Mr. Turner is one of those films that ought to be interminable. It doesn’t follow a traditional plot, just showing you things happening to the famed painter Joseph William Mallord Turner in the last quarter century of his life. However it possesses a surprising charming, which is even more impressive when you consider the 150 minute running time.
While it may not be plot heavy, that’s not to say it lacks incident, with Turner loved by some, loved by others and living a life that is part high society, part working class and part living by the rules of his own desires. He is profoundly affected by his father’s death, and for a mid 19th Century man possesses an attitude to women that ranges from extremely forward-thinking to the extremely base – working with a female natural scientist but simultaneously taking sexual advantage of his servant – before ending up secretly living with a woman he never marries.
With his paintings he amazes and infuriates. The establishment cannot doubt his talent, but many find it difficult to understand what he’s doing, especially as his paintings and technique become increasingly freeform and point towards the abstract. It gets to the point where his actions seem almost like madness, with many wondering whether he’s genuinely taken leave of his senses. It’s a seeming madness that continues to grow as he attempts to find new ways to depict the world around him, such as being tied to the mast of a ship so that he can see a snowstorm at sea that he wants to paint, and exhibiting paintings that don’t initially appear to be of anything except swirling yellow colours.
It is a character study in the truest sense, looking at a man who helped to change art but is presented here as merely trying to express the world around him. Timothy Spall is wonderful in the lead role, giving Turner a bit of a gruff, grunting, geezer vibe – a man whose art is a reflection of the fact that he sits slightly to one side of the world he’s a part of.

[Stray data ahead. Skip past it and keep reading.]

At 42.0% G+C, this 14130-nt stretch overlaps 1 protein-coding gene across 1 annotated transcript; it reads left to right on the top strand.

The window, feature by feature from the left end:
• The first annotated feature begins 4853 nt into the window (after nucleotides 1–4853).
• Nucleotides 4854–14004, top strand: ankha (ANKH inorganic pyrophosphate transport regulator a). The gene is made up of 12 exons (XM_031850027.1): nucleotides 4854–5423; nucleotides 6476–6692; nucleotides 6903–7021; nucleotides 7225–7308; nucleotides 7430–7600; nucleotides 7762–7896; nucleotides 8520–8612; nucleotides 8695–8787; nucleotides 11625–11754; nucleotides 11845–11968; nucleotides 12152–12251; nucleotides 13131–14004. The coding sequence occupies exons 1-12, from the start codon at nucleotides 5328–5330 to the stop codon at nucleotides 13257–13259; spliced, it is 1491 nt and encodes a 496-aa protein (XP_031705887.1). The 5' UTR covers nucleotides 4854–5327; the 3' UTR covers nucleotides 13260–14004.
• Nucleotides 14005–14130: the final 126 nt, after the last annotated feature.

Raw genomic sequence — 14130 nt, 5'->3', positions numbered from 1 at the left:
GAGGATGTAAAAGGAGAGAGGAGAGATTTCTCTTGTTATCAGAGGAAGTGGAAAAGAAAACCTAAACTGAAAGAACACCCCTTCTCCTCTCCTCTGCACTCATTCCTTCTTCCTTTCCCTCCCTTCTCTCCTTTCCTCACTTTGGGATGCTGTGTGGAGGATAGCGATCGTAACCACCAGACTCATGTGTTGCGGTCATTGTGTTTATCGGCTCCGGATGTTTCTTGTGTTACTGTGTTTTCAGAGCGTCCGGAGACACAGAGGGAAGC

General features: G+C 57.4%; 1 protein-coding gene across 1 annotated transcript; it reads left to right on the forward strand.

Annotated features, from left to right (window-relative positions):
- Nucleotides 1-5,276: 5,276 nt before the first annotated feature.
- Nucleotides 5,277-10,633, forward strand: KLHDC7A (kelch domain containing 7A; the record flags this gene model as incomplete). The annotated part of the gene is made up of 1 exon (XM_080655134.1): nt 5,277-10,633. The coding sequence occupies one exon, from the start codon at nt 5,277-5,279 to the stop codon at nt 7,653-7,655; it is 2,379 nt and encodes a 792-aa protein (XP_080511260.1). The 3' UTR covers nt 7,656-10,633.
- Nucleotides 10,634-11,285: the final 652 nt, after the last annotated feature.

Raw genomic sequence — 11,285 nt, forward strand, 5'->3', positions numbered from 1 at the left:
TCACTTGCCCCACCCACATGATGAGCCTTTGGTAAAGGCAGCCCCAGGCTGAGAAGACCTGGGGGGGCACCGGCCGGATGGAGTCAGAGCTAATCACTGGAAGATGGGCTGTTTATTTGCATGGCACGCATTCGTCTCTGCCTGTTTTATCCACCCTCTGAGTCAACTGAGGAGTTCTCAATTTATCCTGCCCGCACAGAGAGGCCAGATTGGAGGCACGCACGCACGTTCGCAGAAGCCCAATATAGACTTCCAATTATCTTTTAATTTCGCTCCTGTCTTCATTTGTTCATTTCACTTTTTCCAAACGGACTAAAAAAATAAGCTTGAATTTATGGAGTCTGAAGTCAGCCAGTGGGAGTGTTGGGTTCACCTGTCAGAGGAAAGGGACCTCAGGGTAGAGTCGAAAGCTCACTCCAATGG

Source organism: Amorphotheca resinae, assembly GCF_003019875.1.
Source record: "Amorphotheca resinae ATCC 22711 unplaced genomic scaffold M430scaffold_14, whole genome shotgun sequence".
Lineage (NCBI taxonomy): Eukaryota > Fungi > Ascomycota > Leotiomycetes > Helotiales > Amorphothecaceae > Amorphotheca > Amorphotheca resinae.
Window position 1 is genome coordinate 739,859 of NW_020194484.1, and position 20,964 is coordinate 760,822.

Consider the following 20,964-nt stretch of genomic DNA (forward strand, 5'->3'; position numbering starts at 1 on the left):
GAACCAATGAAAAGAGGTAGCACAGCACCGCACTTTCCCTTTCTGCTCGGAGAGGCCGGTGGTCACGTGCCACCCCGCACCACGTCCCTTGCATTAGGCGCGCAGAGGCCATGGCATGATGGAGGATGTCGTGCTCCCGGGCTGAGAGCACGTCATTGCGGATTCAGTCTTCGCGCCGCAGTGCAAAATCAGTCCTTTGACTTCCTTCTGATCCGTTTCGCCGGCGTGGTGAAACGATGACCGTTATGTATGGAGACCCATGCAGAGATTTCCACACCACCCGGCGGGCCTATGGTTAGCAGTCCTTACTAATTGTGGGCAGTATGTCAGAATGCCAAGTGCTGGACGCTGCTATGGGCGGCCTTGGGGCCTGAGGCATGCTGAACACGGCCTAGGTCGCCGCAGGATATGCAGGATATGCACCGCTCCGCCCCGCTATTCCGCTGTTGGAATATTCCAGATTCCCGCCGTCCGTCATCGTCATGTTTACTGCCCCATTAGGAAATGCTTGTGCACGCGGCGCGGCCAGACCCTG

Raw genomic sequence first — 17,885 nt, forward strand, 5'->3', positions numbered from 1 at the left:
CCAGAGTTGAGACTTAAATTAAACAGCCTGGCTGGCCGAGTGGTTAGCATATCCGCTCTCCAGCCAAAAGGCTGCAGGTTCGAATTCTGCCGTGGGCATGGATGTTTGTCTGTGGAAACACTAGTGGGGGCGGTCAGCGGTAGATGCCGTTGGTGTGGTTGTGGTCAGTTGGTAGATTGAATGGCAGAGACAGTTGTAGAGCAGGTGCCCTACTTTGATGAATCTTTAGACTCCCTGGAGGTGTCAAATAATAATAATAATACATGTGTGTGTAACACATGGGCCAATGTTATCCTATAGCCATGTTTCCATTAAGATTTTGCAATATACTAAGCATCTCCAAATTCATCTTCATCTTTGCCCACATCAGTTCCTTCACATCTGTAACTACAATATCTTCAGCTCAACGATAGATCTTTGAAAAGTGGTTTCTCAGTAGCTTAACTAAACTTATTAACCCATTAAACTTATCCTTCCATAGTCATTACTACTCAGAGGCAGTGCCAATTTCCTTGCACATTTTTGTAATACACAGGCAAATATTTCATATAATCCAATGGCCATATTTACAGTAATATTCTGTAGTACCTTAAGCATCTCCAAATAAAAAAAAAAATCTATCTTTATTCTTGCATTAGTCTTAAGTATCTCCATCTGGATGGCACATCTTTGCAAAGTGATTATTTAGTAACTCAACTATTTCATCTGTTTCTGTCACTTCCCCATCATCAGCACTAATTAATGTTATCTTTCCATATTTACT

Perhaps it shouldn’t be a surprise that it works as it comes from Mike Leigh, a filmmaker where even his minor movies are worth watching. While not one of his best, Mr. Turner is far from his worst, and benefits from Leigh’s technique of using his actors to extensively improvise around the scenes he’s set out, before he refines it into a script. It allows a naturalness and feel for how people really interact that’s rare in film, and ensures that a movie that is more a look at a life rather than a series of plot points manages to keep your interest all the way through. There are times when it really does become a series of scenes that individually have nothing to do with one another or with the main thrust of the film, but it all weaves together to form a rich tapestry.
It also benefits from cinematographer Dick Pope, who manages to create some arresting images, some of which marvellously capture Turner’s fascination with the luminous abilities of light as the sun comes through the atmosphere.
It’s interesting the film comes out just a week after Effie Gray, as that film was about John Ruskin, the art critic who was one of Turner’s greatest defenders and helped ensure that his paintings became central to the story of British art. However if you put the two movies side by side, it’s difficult to imagine they’re about people who inhabit the same world. In Mr. Turner Ruskin is a young, effete, pretentious pillock – far from the middle-aged, austere almost emotionless man of Effie Gray, even though they’re both set around the same time (at one point Ruskin even mentions his wife Effie). They are very different films, and just go to show how period movies really do create a world rather than just point a lens at the past as it was.
Overall Verdict: It may sometimes feel like a series of scenes that don’t immediately show their connection to one another, but allowing the movie to wash over you as a whole allows Mr. Turner to reveal its immense charm and creates a fascinating picture of a man and a moment in art.
Reviewer: Tim Isaac